MONDAY, Sept. 19, 2016 – Despite growing concerns about creating drug-resistant bacteria, overprescribing of antibiotics in U.S. hospitals didn't drop between 2006 and 2012, according to a new federal report. Over that time period, 55 percent of patients received at least one dose of antibiotics during their hospital stay, whether it was needed or not, researchers from the U.S. Centers for Disease Control and Prevention said. "Antibiotic use remains common, and use of the most powerful antibiotics is rising," said lead researcher James Baggs, a CDC epidemiologist. Although the use of antibiotics remained about the same during the study period, a significant increase was seen in the use of newer antibiotics, Baggs said. "Because inappropriate antibiotic use increases the risk of antibiotic resistance and other side effects, continued monitoring of antibiotic use is critical to future ... Read more

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Too Many People Still Take Unneeded Antibiotics: Study

Posted 3 May 2016 by Drugs.com

TUESDAY, May 3, 2016 – Nearly one-third of the antibiotics prescribed in the United States aren't appropriate for the conditions being treated, a new federal government study shows. "We were able to conclude that at least 30 percent of the antibiotics that are given in doctors' offices, emergency departments and hospital-based clinics are unnecessary, meaning that no antibiotics were needed at all," said lead researcher Dr. Katherine Fleming-Dutra. Such misuse has helped fuel the rise of antibiotic-resistant bacteria, which infect 2 million Americans and kill 23,000 every year, said Fleming-Dutra, a pediatrician and epidemiologist at the U.S. Centers for Disease Control and Prevention. Antibiotics are most misused in the treatment of short-term respiratory conditions, such as colds, bronchitis, sore throats, and sinus and ear infections, the researchers reported. "About half of ... Read more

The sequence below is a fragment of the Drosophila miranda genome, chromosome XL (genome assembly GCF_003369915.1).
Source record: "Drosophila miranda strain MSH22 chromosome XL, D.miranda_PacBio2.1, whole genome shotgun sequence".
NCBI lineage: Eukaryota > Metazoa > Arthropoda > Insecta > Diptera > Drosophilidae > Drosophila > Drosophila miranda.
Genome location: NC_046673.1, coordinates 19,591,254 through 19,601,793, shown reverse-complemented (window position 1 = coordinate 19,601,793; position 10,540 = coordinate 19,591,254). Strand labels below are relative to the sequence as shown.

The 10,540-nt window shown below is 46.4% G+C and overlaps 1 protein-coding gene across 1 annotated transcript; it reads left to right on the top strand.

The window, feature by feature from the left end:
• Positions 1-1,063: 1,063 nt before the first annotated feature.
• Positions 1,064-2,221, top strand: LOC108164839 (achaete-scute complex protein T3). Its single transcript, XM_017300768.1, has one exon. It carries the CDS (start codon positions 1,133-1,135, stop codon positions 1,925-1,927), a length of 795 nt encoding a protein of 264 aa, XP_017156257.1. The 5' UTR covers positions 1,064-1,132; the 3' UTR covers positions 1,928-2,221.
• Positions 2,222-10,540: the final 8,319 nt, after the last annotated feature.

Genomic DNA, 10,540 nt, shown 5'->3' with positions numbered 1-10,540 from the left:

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Double Up on Acne Treatments, New Guidelines Say

Posted 23 Feb 2016 by Drugs.com

TUESDAY, Feb. 23, 2016 – Combining treatments is the best way to combat acne, new guidelines from the American Academy of Dermatology state. "There are a variety of effective treatments available for acne, and dermatologists have found that combining two or more treatments is the best option for the majority of patients," Dr. Andrea Zaenglein, co-chair of the guidelines committee, said in an academy news release. "Recommended treatments include topical [skin] therapy, antibiotics, isotretinoin [Accutane is one brand] and oral contraceptives," she added. Acne affects up to 50 million Americans a year, according to the academy. When using antibiotics to treat moderate to severe acne, prescription skin medications should be used at the same time. After patients complete a course of antibiotics, they should continue using topical, or skin, therapy to manage their acne, according to the ... Read more

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Drug Makers, Governments Sign Deal to Fight Drug-Resistant Infections

Posted 21 Jan 2016 by Drugs.com